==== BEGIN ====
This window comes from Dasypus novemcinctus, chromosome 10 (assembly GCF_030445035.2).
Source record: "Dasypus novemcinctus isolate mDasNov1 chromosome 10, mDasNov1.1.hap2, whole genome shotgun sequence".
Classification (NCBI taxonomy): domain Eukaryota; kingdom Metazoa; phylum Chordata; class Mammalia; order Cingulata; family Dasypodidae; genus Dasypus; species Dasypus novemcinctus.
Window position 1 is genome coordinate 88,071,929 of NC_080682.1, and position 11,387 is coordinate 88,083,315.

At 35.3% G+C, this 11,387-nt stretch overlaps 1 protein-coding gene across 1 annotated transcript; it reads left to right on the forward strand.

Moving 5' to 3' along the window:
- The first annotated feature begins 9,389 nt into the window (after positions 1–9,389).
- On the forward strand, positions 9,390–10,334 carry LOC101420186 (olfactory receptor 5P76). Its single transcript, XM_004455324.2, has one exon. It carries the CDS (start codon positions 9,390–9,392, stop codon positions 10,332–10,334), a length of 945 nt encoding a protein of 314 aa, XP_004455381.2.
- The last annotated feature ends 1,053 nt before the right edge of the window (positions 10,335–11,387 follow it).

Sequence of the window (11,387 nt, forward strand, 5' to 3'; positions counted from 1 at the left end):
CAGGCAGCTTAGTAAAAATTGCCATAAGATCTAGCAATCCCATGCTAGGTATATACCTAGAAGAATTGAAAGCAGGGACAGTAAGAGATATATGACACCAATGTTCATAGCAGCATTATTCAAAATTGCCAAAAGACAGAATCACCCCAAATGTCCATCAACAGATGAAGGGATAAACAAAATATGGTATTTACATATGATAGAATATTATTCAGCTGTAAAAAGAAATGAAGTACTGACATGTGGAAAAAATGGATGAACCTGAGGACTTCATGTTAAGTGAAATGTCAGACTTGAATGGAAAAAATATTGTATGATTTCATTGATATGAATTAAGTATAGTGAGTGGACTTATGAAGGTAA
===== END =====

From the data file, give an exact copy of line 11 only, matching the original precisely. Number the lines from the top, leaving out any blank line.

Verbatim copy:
CAGGCAGCTTAGTAAAAATTGCCATAAGATCTAGCAATCCCATGCTAGGTATATACCTAGAAGAATTGAAAGCAGGGACAGTAAGAGATATATGACACCAATGTTCATAGCAGCATTATTCAAAATTGCCAAAAGACAGAATCACCCCAAATGTCCATCAACAGATGAAGGGATAAACAAAATATGGTATTTACATATGATAGAATATTATTCAGCTGTAAAAAGAAATGAAGTACTGACATGTGGAAAAAATGGATGAACCTGAGGACTTCATGTTAAGTGAAATGTCAGACTTGAATGGAAAAAATATTGTATGATTTCATTGATATGAATTAAGTATAGTGAGTGGACTTATGAAGGTAA